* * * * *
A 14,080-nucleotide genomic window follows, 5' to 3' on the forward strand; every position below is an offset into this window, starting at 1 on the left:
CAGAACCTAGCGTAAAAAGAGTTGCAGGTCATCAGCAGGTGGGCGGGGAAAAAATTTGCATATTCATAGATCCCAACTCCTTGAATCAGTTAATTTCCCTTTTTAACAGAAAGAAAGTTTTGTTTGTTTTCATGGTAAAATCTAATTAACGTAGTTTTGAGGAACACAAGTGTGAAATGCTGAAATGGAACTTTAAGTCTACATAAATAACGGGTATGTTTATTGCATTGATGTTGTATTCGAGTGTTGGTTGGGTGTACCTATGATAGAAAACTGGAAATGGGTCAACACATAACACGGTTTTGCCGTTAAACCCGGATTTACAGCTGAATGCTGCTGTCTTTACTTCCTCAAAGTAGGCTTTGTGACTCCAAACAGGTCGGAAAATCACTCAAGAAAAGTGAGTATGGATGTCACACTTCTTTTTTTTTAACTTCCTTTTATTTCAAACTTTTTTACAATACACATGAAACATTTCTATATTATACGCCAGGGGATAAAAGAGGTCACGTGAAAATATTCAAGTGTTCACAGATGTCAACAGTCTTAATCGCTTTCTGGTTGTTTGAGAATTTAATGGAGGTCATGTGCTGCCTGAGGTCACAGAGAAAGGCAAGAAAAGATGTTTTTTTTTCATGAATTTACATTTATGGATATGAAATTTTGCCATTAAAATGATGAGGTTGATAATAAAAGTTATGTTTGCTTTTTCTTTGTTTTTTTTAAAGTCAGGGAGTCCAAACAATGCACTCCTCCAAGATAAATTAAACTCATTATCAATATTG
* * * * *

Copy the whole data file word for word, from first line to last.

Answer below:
A 14,080-nucleotide genomic window follows, 5' to 3' on the forward strand; every position below is an offset into this window, starting at 1 on the left:
CAGAACCTAGCGTAAAAAGAGTTGCAGGTCATCAGCAGGTGGGCGGGGAAAAAATTTGCATATTCATAGATCCCAACTCCTTGAATCAGTTAATTTCCCTTTTTAACAGAAAGAAAGTTTTGTTTGTTTTCATGGTAAAATCTAATTAACGTAGTTTTGAGGAACACAAGTGTGAAATGCTGAAATGGAACTTTAAGTCTACATAAATAACGGGTATGTTTATTGCATTGATGTTGTATTCGAGTGTTGGTTGGGTGTACCTATGATAGAAAACTGGAAATGGGTCAACACATAACACGGTTTTGCCGTTAAACCCGGATTTACAGCTGAATGCTGCTGTCTTTACTTCCTCAAAGTAGGCTTTGTGACTCCAAACAGGTCGGAAAATCACTCAAGAAAAGTGAGTATGGATGTCACACTTCTTTTTTTTTAACTTCCTTTTATTTCAAACTTTTTTACAATACACATGAAACATTTCTATATTATACGCCAGGGGATAAAAGAGGTCACGTGAAAATATTCAAGTGTTCACAGATGTCAACAGTCTTAATCGCTTTCTGGTTGTTTGAGAATTTAATGGAGGTCATGTGCTGCCTGAGGTCACAGAGAAAGGCAAGAAAAGATGTTTTTTTTTCATGAATTTACATTTATGGATATGAAATTTTGCCATTAAAATGATGAGGTTGATAATAAAAGTTATGTTTGCTTTTTCTTTGTTTTTTTTAAAGTCAGGGAGTCCAAACAATGCACTCCTCCAAGATAAATTAAACTCATTATCAATATTG